Govt closes 106 colleges


The government has with immediate effect ordered the closure of 106 private tertiary colleges nationwide for operating illegally.
The colleges, according to the Ministry of Higher Education, did not possess the requisite licences.
In Bulawayo at least 19 of the colleges had their operations stopped while 27 had their licences cancelled.
In Manicaland province 21 colleges were stopped from operating while 10 had their licences cancelled. Twenty-six colleges had their operations stopped in the Midlands province with three having their licences revoked.
The move has left scores of students, mostly foreigners, stranded.
In a schedule of inspected private and independent training institutions, the Permanent Secretary for the Ministry of Higher and Tertiary Education, Washington Mbizo, said the institutions were operating illegally as of last Saturday.
“The institutions were found operating illegally and ordered to stop training in accordance with the Manpower Planning and Development Act Chapter 28:02 subsection 1 and
Statutory Instruments 333 of 1996 and 26 of 2001’’ said Mbizo.
Mbizo said legal action would be taken against institutions found operating after the directive.
Efforts to get comments from affected institutions where unsuccessful as the premises where closed and telephones went unanswered.
The closed institutions include famous ones like ZDECO, Denmak Training Services, Bulawayo Hospitality College, New Vision, NRZ Training Centre in Bulawayo, Herentals, ZAOGA Dressmaking College, Christian Family Bible Institute in Manicaland province and Apex Training Centre, Institute of Education, Rodwel Foundation and City Centre Study.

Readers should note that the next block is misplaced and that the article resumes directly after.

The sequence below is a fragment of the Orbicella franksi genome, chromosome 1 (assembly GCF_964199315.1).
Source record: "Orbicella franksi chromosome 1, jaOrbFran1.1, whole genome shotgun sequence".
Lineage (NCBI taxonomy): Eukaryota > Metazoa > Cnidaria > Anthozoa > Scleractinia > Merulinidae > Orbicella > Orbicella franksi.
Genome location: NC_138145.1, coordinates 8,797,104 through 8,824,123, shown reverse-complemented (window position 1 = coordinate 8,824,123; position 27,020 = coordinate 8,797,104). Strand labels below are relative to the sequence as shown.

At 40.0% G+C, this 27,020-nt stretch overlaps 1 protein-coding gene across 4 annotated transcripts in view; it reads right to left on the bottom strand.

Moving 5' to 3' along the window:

Students who spoke to Newsday in Bulawayo yesterday said they were caught unaware by the directive.
Most students were in the middle of writing their mid-year examinations.
A Namibian national Tuhafeni Kaulinge said he felt betrayed by the college authorities.
“I feel cheated by the college, they knew that their documentation was not in order but they continued operating,” he said.
“When I turned up for school in the morning, they only told us that teachers were on strike but some students later saw a public notice that the college’s operating licence had been suspended.”
Another student added, “We found the college door locked and the authorities were not prepared to shed light on the situation. We then saw a notice that the college licence was cancelled.”
Private colleges have sprouted in cities and towns cashing in on the influx of foreigners seeking education in Zimbabwe’s reputed education system. The colleges have also become alternative to government-owned institutions which are either poorly equipped or do not have lecturers. Most of the colleges are housed in dilapidated buildings commonly used by small to medium scale enterprises, with no proper ablution facilities.
They offer mostly commercial and academic studies.
According to the ministry’s notice, some of the colleges were operating from residential places and shopping centres.
Students at Denmak Training Services, located in Bulawayo were seen milling around the college building but had dispersed by mid-day.
Over the years, educationists have raised concern over the mushrooming of private colleges accusing them of depending on untrained teachers and in some cases school-leavers to conduct lessons.
The majority of the staffers at these colleges are Ordinary and Advanced level graduates.
This has led to the colleges producing half-baked products, it has been alleged.
Years of economic stress have resulted in government channeling little resources towards the construction of new schools.